تفکیک اسم- فعل در زبان پریشی: نقش قابلیت تصویری و منبع کارکردی آسیب
|کد مقاله||سال انتشار||مقاله انگلیسی||ترجمه فارسی||تعداد کلمات|
|29977||2015||صفحه PDF||سفارش دهید||محاسبه نشده|
Publisher : Elsevier - Science Direct (الزویر - ساینس دایرکت)
Journal : Neuropsychologia, Volume 44, Issue 1, 2006, Pages 73–89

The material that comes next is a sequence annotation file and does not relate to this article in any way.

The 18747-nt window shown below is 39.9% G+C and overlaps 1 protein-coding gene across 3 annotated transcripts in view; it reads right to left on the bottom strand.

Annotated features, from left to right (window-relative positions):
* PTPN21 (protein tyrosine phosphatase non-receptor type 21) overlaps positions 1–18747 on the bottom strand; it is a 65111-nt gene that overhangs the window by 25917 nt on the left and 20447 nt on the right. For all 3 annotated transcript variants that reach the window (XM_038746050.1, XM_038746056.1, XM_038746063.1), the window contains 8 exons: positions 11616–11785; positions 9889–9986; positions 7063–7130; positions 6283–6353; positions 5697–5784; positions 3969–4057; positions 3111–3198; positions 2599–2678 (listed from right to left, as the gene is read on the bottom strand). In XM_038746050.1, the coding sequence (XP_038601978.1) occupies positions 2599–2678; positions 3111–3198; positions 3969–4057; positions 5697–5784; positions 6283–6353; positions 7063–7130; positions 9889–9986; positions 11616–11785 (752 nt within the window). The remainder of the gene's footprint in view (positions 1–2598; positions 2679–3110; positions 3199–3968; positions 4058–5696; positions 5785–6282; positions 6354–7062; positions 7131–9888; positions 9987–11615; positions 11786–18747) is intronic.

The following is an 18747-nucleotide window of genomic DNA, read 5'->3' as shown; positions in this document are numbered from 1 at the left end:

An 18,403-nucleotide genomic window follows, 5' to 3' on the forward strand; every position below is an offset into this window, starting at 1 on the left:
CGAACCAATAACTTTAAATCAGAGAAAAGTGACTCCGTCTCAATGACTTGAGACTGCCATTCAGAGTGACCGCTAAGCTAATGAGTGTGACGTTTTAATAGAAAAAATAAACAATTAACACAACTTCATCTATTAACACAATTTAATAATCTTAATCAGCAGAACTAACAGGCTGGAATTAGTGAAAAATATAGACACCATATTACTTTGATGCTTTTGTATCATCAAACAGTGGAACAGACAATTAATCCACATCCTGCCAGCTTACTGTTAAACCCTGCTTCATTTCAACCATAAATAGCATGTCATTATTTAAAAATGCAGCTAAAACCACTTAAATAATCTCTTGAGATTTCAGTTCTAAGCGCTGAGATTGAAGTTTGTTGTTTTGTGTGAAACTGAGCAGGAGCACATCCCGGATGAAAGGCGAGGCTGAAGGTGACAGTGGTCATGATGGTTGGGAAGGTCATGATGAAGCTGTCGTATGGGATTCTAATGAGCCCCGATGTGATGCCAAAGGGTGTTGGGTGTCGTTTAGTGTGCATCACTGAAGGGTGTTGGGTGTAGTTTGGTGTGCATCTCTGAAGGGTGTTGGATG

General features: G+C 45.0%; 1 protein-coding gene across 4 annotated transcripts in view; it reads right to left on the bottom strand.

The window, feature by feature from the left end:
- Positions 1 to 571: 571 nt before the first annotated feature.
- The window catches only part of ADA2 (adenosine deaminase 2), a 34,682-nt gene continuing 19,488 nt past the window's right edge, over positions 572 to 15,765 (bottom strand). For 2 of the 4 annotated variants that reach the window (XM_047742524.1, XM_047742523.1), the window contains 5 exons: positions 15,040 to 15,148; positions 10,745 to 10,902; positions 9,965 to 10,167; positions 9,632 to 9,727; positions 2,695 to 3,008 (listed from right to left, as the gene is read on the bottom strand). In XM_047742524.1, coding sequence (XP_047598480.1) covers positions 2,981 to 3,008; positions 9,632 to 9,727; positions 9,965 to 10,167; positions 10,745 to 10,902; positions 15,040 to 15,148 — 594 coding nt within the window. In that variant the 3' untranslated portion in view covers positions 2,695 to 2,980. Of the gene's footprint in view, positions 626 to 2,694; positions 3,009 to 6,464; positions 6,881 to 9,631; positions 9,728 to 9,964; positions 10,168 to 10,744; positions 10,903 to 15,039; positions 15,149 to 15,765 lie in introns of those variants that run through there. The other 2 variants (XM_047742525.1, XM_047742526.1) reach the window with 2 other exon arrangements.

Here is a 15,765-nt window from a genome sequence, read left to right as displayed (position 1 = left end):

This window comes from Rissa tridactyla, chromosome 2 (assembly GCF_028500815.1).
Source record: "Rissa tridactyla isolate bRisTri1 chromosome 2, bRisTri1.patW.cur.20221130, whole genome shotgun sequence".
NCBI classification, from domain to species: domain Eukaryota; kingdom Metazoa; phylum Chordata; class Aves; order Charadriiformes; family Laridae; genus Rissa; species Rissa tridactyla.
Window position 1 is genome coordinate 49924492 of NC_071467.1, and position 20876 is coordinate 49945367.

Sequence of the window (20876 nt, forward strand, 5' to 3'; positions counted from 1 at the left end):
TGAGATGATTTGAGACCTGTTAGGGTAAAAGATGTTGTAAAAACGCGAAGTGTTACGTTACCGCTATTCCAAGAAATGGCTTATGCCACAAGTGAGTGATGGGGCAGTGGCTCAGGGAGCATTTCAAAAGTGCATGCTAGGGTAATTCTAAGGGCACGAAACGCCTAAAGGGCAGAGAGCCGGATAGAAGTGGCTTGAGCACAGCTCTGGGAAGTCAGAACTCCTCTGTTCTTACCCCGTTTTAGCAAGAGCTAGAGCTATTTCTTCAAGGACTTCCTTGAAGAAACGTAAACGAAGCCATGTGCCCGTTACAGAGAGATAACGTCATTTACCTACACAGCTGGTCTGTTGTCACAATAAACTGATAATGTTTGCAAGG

Aphasic patients occasionally manifest a dissociated naming ability between objects and actions: this phenomenon has been interpreted as evidence of a separate organization for nouns and verbs in the mental lexicon. Nevertheless Bird et al. [Bird, H., Howard, D., Franklin, S. (2000). Why is a verb like an inanimate object? Grammatical category and semantic category deficits. BrainandLanguage, 72, 246–309], suggested that the damage underlying noun–verb dissociation affects the corresponding semantic concepts and not the lexical representation of words; moreover, they claimed that many dissociations reported in literature are caused merely by a strong imageability effect. In fact, most authors used a picture-naming task to assess patients’ naming ability, and due to the fact that this test involves the use of pictures to represent actions and objects, nouns were frequently more imageable than verbs [Luzzatti, C., & Chierchia, G. (2002). On the nature of selective deficit involving nouns and verbs. RivistadiLinguistica, 14, 43–71]. In order to overcome this drawback, we devised a new task – nouns and verbs retrieval in a sentence context (NVR-SC) – in which nouns and verbs have the same imageability rate. Patients’ performance on this task is compared with that obtained by the same patients on a standard picture-naming task. Of the 16 aphasic patients with a selective verb deficit, as revealed by the picture-naming task, two continued to show dissociation in the NVR-SC task, while 14 did not. The data indicate that at least some patients have an imageability-independent lexical deficit for verbs. The functional locus/i of the damage is also considered, with particular reference to the lemma/lexeme dichotomy suggested by Levelt et al. [Levelt, W. J. M., Roelofs, A., & Meyer, A. S. (1999). A theory of lexical access in speech production. BehavioralandBrainSciences, 22, 1–75].